When Margaret Holwill worked for the State Department, she regularly funneled part of her salary into her retirement account. Now in her sixties and semiretired, she’s realizing that Washington’s cost of living can take a toll, despite careful planning.
“I can’t go to the opera anymore—it’s $200 per ticket,” Holwill says. She’s considering selling her Capitol Hill home but is wary of the capital-gains tax, which would eat up a big chunk of the proceeds. She continues to pay hefty property taxes while cutting back on other costs, including vacations. “I just pray stuff doesn’t break,” she says. Still, Holwill doesn’t want to leave the area because of its many draws, including free evening concerts at the Yards Park and shopping at Eastern Market: “You learn to look for the wonderful and inexpensive things.”
As enticing as it is to stay in Washington after retirement, residents such as Holwill also find it takes financial planning to make their nest eggs last.
“We deal with people who have significant amounts of money, and nearly all of them say, ‘I don’t feel wealthy—I feel like I’m struggling all of the time to keep up,’ ” says Kathleen Hastings, a certified financial planner and portfolio manager at FBB Capital Partners in Bethesda. Particularly for retirees with active social lives—eating out, traveling—retirement can strain even well-funded accounts.
In fact, the LPL Research Retirement Index—by LPL Financial, a financial-services company in San Diego—gave the District an F for affordable housing and a C for the financial health of local pre-retirees in its rankings released this summer. Maryland and DC both received a C overall, while Virginia scored an A, thanks to better financial preparedness by its residents and higher rankings for community quality of life.
Expatistan, which rates cities based on cost of living, ranks DC as the second-most expensive city in the country, after New York and before San Francisco. And a Charles Schwab survey of 1,000 Washingtonians released in April found that one in four respondents who currently has a job plans to move away after retirement.
As Holwill points out, even something as simple as catching up with friends or taking family out to eat can be pricey. “There are days I’d love to take the kids out and buy everyone dinner, but it’s not really an option unless you plan it as a big budget item,” says Holwill, who has two grown daughters.
Still, there are lots of reasons why Washingtonians opt to stay put. If you’re among those planning to do so, local financial advisers offer these strategies for making your money go further.
1. Weigh what matters most. Hastings suggests making a list of the benefits of staying in Washington—which might include excellent medical facilities and cultural attractions—and considering them against the costs.
“You might have years of experience living here and don’t want to leave your friends, family, and an environment that’s fulfilling, but you also have to weigh whether you want to support an expensive house in retirement,” she says. Even moving to a smaller home or condominium in the area can be costly after factoring in condo fees and other expenses. Moving somewhere with lower housing costs, including the farther reaches of the area, can mean more funds for travel and other discretionary expenses.
Renting can be a smart option, especially for those who want to experiment with living in a different part of town. Says Kate Fries, a financial adviser at the Family Firm in Bethesda: “If you’re asking, ‘Do I want to live downtown?,’ it can make sense to not drop a huge sum of money on a new property.”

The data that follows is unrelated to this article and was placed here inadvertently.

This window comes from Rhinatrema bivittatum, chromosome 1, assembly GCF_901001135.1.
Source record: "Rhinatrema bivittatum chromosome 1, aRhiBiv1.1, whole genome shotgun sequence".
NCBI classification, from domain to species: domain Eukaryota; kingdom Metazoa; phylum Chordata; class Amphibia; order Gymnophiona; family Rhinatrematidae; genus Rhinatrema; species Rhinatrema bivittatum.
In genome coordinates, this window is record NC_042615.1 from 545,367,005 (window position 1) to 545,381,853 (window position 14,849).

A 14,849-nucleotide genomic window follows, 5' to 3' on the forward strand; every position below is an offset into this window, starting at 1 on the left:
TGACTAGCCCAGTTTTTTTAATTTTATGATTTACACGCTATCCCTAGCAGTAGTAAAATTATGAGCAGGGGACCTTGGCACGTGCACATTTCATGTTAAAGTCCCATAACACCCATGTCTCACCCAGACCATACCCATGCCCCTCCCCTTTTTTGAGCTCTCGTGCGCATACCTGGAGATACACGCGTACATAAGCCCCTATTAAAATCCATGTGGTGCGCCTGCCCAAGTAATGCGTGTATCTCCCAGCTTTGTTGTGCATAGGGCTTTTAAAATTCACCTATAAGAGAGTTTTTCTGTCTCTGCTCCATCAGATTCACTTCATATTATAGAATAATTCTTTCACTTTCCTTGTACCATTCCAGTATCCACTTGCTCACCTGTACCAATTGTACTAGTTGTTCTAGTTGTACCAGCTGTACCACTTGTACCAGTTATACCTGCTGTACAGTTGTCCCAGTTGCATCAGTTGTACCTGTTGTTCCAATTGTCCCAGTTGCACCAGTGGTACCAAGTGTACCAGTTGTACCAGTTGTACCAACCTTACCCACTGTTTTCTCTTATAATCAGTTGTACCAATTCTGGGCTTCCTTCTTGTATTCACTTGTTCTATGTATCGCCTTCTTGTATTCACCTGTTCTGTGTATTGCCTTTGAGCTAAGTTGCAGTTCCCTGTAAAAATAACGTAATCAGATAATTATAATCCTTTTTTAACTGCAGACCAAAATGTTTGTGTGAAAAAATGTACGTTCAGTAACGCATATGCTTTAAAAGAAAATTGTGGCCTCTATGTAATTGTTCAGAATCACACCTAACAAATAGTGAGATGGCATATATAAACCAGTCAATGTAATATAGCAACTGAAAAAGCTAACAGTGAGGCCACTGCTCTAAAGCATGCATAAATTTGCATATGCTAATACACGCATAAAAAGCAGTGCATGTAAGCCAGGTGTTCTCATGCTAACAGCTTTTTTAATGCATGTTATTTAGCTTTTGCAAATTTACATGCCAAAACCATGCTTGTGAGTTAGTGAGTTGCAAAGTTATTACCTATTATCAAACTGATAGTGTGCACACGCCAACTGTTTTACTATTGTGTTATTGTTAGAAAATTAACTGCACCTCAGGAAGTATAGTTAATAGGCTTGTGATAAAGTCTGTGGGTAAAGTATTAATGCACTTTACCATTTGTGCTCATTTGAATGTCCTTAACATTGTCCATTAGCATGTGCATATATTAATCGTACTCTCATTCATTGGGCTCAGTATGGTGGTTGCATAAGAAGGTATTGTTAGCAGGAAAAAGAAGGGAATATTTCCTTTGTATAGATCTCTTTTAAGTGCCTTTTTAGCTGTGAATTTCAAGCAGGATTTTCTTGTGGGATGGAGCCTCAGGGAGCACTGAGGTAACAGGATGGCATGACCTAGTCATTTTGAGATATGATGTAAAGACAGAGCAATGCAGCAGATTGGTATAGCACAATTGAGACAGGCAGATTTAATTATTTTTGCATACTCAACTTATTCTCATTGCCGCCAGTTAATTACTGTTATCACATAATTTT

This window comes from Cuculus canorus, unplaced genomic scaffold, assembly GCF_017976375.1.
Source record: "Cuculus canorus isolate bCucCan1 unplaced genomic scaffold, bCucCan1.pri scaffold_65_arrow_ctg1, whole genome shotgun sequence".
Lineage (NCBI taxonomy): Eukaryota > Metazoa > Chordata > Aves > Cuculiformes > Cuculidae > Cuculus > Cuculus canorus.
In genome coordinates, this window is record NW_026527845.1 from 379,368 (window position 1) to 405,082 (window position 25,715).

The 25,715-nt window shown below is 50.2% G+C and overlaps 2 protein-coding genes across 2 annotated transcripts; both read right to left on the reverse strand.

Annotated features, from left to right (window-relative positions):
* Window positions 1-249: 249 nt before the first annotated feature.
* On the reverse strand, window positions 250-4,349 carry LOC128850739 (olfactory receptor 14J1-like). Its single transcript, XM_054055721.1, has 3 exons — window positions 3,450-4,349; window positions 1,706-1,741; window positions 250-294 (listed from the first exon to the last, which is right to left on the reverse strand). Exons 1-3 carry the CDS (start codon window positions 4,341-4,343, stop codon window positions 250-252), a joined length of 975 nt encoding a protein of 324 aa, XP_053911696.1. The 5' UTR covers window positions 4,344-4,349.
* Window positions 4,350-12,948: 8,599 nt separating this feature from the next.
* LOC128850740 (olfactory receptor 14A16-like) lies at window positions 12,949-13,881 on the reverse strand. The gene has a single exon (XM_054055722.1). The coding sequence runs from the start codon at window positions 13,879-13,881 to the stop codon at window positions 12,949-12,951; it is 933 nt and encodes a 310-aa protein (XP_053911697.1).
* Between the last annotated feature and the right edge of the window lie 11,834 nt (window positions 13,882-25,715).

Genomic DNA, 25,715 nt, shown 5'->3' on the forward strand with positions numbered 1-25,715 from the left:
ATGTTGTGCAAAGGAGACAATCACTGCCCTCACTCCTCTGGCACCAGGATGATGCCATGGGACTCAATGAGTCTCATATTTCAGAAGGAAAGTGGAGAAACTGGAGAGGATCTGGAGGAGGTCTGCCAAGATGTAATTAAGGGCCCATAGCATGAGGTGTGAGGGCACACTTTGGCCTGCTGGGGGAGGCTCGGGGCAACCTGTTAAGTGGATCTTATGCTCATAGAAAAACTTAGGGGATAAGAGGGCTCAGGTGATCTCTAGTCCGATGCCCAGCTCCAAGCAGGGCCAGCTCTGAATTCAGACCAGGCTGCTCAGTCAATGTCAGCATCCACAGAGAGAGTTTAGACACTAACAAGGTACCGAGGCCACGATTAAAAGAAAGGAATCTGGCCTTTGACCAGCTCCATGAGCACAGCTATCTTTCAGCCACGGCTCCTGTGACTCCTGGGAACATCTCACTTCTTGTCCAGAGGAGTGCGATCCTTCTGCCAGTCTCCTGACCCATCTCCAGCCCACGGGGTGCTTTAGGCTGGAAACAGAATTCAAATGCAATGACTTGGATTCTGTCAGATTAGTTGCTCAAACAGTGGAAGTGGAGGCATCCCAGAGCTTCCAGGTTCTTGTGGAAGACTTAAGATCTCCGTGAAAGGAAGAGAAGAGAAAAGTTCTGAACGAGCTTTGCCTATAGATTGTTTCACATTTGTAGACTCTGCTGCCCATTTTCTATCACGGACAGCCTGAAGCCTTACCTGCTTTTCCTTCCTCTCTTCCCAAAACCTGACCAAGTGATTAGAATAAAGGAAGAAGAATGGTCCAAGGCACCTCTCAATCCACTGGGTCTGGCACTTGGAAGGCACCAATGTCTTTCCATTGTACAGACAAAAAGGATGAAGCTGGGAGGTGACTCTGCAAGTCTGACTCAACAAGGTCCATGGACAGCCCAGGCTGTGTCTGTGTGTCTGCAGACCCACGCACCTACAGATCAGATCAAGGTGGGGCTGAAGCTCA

2. Save early and often. As soon as you know you want to stay in the area after retirement, ramp up your savings accordingly, says Marcio Silveira, a financial planner in Arlington. He suggests aiming to save around 15 percent of your earnings throughout your full-time working years: “That’s bulletproof. They can keep their standard of living in retirement if they do that,” even in a city as expensive as Washington. Taking advantage of any employer match, he says, also helps.
3. Pay off debt as soon as possible. In addition to making sure any credit-card or medical debt is paid off before retirement, Hastings says paying off your mortgage can give your budget more flexibility: “Then you’re just dealing with a property tax, and it can give people peace of mind to be mortgage-free.”
Not all advisers recommend such a move, given the tax benefits of a mortgage. Christopher Brown, president of Ivy League Financial Advisors in Rockville, says there’s nothing wrong with carrying a mortgage into retirement, especially if you have an interest rate of 4 percent or lower: “It’s cheap money. Why pay it off?”
4. Understand expenses. Whether you’re already retired or planning for it, Chuck Donalies, a financial adviser in the District, says the first step is to figure out what you’re spending money on.
“You’d be surprised how many people have no idea where their money goes every month,” Donalies says. He encourages clients to use free online resources such as Mint to track spending and to look for places to cut back: “You don’t want to be a hermit and not enjoy lunchtime, but it’s an area you can look at and say, ‘Do I really need to spend on this, or can I put that money into retirement instead?’ ” Saving $15 a day adds up to $75 a week and $300 a month, he points out.
Fries often urges clients to resist buying an expensive vehicle. “That’s a big item they spend unconsciously on,” she says. “Most people can be just as happy with a basic car.”
5. Prepare for spending to fluctuate with time. Fries says retirees’ lifestyles—and financial needs—tend to change as retirement progresses, and she encourages clients to budget accordingly.